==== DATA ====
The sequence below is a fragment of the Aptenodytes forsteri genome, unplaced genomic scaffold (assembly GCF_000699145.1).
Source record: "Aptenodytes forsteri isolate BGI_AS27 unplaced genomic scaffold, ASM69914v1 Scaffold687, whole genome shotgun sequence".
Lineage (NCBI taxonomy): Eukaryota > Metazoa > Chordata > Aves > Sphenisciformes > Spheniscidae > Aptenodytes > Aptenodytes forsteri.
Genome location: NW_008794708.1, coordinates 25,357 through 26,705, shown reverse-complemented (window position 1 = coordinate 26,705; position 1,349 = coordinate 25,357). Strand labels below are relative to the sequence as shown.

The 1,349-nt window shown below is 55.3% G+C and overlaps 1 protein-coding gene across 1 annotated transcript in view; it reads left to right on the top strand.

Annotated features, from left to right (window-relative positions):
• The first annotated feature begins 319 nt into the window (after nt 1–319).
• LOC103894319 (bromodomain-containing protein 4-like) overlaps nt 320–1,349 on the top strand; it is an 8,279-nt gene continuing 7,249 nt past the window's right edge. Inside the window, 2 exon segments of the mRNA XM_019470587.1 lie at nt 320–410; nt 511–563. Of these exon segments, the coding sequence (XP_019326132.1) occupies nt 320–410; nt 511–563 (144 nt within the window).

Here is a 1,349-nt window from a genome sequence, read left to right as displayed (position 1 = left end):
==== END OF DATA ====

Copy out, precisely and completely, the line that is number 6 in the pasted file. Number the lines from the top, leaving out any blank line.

Annotated features, from left to right (window-relative positions):